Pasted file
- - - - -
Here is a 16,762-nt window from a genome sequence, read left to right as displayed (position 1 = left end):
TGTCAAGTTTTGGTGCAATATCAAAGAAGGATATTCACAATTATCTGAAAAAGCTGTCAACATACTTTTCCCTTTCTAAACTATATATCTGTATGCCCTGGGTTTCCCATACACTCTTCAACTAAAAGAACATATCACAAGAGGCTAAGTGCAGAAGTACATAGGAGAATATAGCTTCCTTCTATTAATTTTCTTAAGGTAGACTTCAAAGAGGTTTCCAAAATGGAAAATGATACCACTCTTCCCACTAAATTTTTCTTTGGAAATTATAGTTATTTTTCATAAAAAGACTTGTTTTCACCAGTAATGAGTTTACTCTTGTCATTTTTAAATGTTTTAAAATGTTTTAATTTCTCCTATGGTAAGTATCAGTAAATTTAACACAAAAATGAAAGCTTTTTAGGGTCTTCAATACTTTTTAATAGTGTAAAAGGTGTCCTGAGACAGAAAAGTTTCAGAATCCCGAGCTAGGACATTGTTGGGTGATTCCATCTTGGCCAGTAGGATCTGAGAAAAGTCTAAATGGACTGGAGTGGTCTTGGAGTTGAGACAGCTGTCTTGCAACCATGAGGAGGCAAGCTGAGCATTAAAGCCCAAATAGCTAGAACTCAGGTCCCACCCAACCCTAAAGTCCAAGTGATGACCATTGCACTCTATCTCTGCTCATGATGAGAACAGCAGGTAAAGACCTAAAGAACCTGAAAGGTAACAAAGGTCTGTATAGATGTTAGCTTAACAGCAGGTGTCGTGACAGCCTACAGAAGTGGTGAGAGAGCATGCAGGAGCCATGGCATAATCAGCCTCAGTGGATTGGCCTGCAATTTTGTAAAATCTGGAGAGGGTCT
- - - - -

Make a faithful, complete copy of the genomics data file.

Here is a 16,762-nt window from a genome sequence, read left to right as displayed (position 1 = left end):
TGTCAAGTTTTGGTGCAATATCAAAGAAGGATATTCACAATTATCTGAAAAAGCTGTCAACATACTTTTCCCTTTCTAAACTATATATCTGTATGCCCTGGGTTTCCCATACACTCTTCAACTAAAAGAACATATCACAAGAGGCTAAGTGCAGAAGTACATAGGAGAATATAGCTTCCTTCTATTAATTTTCTTAAGGTAGACTTCAAAGAGGTTTCCAAAATGGAAAATGATACCACTCTTCCCACTAAATTTTTCTTTGGAAATTATAGTTATTTTTCATAAAAAGACTTGTTTTCACCAGTAATGAGTTTACTCTTGTCATTTTTAAATGTTTTAAAATGTTTTAATTTCTCCTATGGTAAGTATCAGTAAATTTAACACAAAAATGAAAGCTTTTTAGGGTCTTCAATACTTTTTAATAGTGTAAAAGGTGTCCTGAGACAGAAAAGTTTCAGAATCCCGAGCTAGGACATTGTTGGGTGATTCCATCTTGGCCAGTAGGATCTGAGAAAAGTCTAAATGGACTGGAGTGGTCTTGGAGTTGAGACAGCTGTCTTGCAACCATGAGGAGGCAAGCTGAGCATTAAAGCCCAAATAGCTAGAACTCAGGTCCCACCCAACCCTAAAGTCCAAGTGATGACCATTGCACTCTATCTCTGCTCATGATGAGAACAGCAGGTAAAGACCTAAAGAACCTGAAAGGTAACAAAGGTCTGTATAGATGTTAGCTTAACAGCAGGTGTCGTGACAGCCTACAGAAGTGGTGAGAGAGCATGCAGGAGCCATGGCATAATCAGCCTCAGTGGATTGGCCTGCAATTTTGTAAAATCTGGAGAGGGTCT